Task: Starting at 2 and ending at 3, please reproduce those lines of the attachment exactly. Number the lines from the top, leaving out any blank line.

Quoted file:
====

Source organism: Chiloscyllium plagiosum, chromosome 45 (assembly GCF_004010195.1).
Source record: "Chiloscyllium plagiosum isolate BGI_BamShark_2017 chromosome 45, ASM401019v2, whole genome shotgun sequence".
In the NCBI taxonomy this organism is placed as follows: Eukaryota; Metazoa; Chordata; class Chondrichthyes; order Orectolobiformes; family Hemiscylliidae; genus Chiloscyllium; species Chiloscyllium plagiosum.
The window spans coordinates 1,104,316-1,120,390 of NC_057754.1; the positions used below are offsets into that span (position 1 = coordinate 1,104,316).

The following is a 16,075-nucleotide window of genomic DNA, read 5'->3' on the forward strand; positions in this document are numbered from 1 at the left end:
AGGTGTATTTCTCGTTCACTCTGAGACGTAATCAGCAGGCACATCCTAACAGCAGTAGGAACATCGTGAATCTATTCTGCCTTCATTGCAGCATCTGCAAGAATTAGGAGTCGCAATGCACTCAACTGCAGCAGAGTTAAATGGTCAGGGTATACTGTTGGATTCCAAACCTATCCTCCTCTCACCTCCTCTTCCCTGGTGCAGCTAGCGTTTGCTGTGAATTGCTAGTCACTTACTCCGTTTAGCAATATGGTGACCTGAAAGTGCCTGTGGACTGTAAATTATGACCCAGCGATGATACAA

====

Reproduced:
Source record: "Chiloscyllium plagiosum isolate BGI_BamShark_2017 chromosome 45, ASM401019v2, whole genome shotgun sequence".
In the NCBI taxonomy this organism is placed as follows: Eukaryota; Metazoa; Chordata; class Chondrichthyes; order Orectolobiformes; family Hemiscylliidae; genus Chiloscyllium; species Chiloscyllium plagiosum.